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Review theclassification of skills to include the

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Introduction

Review the classification of skills to include the differences between the individual, co-active and interactive skills Skill is "the learned ability to bring pre-determined results with maximum certainty, often with minimum outlay or energy or both" (Barbara Knapp 1963) "Skill is a reasonably complex motor performance" (Cratty 1964) "Skill is an organised co-ordinated activity in relation to an object situation, which involves a chain of sensory, central and motor mechanisms" (Welford [Advanced PE for Edexcel]) A number of key qualities are needed in order for a performance to be skilful: Focus Accuracy Control Concentration Confidence Different types of skill Cognitive skills - An intellectual skill that involve a though process, such as measuring the length of a long jump. "Cognitive skills acquisition is acquiring the ability to solve problems in intellectual tasks, where success is determined more by the subjects' knowledge than their physical prowess (VanLehn, K. [1996])" Perceptual skills - Involve an interpretation of stimuli, we may see the same information as someone else, but we may interpret the information differently. ...read more.

Middle

Closed skill - A skill that has no physical outside influence, and is performed the same way every time. This is because the environment is stable. Such as, a handstand in gymnastics. Closed Open Gross v. Fine Gross skill - A skill that involves large muscle group movements, such as hitting a smash in tennis or running. Fine skill - A skill that involves small intricate muscle movements, such as shooting a rifle or throwing a line out in Rugby. Gross Fine Discrete v. Continuous v. Serial Discrete skill - This skill has a clear beginning and end and can be practiced on its own, such as throwing the ball up in a serve for tennis. Continuous skill - A skill that has no obvious start or finish, it flows from element to element, such as running. Serial skill - This is a skill that is made up of a number of discrete and continuous skills put together. They are skills that make up a routine or sequence, such as a floor routine in gymnastics. ...read more.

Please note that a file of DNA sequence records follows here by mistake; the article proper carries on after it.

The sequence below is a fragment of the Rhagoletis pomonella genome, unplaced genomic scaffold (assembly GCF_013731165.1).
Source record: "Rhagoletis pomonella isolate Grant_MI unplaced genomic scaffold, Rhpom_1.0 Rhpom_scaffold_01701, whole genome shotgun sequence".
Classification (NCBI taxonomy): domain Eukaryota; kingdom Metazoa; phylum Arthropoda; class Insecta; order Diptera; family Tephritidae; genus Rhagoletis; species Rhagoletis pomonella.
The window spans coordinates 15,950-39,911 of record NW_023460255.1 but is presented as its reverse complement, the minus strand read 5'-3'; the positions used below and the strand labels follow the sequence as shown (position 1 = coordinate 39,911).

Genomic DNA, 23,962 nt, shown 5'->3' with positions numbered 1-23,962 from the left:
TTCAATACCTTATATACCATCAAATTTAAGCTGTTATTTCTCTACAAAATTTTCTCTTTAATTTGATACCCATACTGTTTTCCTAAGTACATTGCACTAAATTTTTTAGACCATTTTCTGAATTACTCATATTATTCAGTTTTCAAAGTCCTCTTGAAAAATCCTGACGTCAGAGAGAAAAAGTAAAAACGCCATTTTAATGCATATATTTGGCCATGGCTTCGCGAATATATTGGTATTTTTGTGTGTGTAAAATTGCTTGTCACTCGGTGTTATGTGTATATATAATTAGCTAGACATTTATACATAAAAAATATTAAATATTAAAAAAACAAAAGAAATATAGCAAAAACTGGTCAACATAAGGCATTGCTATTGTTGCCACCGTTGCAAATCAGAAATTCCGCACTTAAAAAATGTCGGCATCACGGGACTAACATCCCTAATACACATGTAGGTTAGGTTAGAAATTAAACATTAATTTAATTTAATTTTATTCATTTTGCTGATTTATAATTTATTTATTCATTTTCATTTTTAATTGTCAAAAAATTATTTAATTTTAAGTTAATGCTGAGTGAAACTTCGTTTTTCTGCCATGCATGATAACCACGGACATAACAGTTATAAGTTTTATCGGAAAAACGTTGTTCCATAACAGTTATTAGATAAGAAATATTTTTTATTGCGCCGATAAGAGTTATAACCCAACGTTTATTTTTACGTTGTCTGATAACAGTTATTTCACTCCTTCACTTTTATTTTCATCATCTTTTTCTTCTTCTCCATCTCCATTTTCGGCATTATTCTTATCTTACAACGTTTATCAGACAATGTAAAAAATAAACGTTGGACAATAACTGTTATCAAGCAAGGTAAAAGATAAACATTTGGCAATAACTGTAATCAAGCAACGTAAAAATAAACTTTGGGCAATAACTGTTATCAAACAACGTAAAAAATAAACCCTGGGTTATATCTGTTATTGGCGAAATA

Conclusion

The only way that a skill can be placed in a category is by placing it along a continuum. Coaches and trainers can use continuums for a great advantage when devising training programmes for their target trainees. The continuums can place people on different parts due to their levels of skill, so not placing people out of their depth. For example, a learner who has just taken up football will need to be taught basic skills like passing and dribbling the ball, but an experienced, highly skilled footballer will need to be taught some more technical skills to add to their already skilled game. The disadvantage of the continuums is that a skill cannot be placed definitely in one category or the other which means that there is some uncertainty among the classification of skill, which is also why there are many different definitions of what skill is, because different people have different ideas about what skill is. ...read more.

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